Hence, destruction takes place. I have encountered enough cats to know they first only see the “good idea” of the short-term curiosity. They rarely entertain the longer-term consequences of their actions. No one is thinking, “Is this tree stable enough to hold me?” “What would happen if I grab this funny looking mouse?”

No. Instead, their thought process is more like, “I must climb the tree or capture this unusually shiny looking prey. This is going to be extremely satisfying.”

We are more like these creatures than we care to admit. Unflattering, isn’t it?

It’s all the more reason we need to take our feline resemblance, including its catastrophes, to God in the second step.

We came to believe that a Power greater than ourselves could restore us to sanity.

I learned some cat trivia which asserts felines are naturally more equipped, through their claws and instinctual abilities, for the climb up, not the climb down. Animal or human, therefore, a universal principle seems to be in effect: it’s much easier (and fun) to get into a mess than it is to get out of one.

Via the Christmas tree, I have had incidents of some feline, scaling its heights. And then, once there, Kitty-Cat has a realization: “I don’t know how to get down; I’m stuck.”

And so, there is a pathetic cry until I attempt to extract the cat from the tree and reunite it with its much missed ground.

No matter how fierce, big and bad Kitty may believe himself/herself to be, there is an acknowledgment then and there: “I can’t do this. Please help me.”

“Be not far from me; for trouble is near; for there is none to help.”

Psalms 22:11

And yes, I suppose, in that moment, I, again, can resemble God here. Somehow, the cat understands I can do what he/she cannot do.

“Behold, I am the Lord, the God of all flesh. Is there anything too hard for Me?”

Jeremiah 32:27

But, before we get too puffed up in our God-like abilities, this cat predicament should also be a reminder of our own flawed natures in relation to a capable God.

What power it could mean if it translated into the third step for us...

We made a decision to turn our will and our lives over to the care of God as we understood Him.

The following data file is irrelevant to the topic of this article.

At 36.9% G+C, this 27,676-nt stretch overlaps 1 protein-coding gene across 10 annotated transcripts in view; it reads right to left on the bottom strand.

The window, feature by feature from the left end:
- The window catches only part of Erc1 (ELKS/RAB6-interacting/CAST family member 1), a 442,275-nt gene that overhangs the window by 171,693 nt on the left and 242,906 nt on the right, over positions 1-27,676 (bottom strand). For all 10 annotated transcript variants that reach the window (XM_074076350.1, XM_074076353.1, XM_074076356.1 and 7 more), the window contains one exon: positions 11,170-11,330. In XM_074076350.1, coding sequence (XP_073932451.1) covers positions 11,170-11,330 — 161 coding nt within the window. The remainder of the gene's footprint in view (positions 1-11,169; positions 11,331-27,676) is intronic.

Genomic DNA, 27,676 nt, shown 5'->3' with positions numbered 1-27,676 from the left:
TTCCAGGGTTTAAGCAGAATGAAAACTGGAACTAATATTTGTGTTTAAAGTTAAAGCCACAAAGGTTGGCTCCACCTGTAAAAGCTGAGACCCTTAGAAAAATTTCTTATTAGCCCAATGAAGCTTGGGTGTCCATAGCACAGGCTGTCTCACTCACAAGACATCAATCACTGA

In moments of peril, a cat has a choice: to accept or to fight help.

Once again, kind of like us.

       I’ve encountered both decisions these creatures have made. I have the bonded love relationships- and the physical scars- as proof.

Concerning, again, the holiday décor issue, when a cat gets in a Christmas tree, there comes, with it, a swaying instability which elicits feline panic.

And it is here where I break out my rescue plea: “Here, Kitty, Kitty...”

Spiritual equivalent quoted by Jesus? “Come to me...”

“‘Come unto me, all ye that labor and are heavy laden, and I will give you rest.’”

Matthew 11:28

I know; it’s a stretch.

Or, is it?

After all, distress calls transcend species, right?

Do we believe our “hitting bottom” experiences to look more dignified and less desperate than a cat stuck in a tree?

Indeed, whatever the creature, a decision must be made concerning that help. With cats, that means the use or non-use of claws, teeth and a flailing body. That involves cooperation or the struggle/retreat further into the mess.

I’ve had cats who trust me, deciding not to fight my help. They may not be happy about the situation, but their limp bodies tell me I don’t need to worry about an eye gouge.

On the other hand, there are felines who violently resist any kind of help. Loud, guttural growls, spit-take hisses and a right hook any boxer would love to possess are the unfortunate realities in those scenarios.

And so, it gets messy and painful.

How many of us, caught in intervention situations, respond like the fear-stricken cat? How many of us, when confronted by loved ones, react in defensive anger? How many of us retreat? How many of us hiss and growl? How many of us fight our help? And how many of us create mess and pain?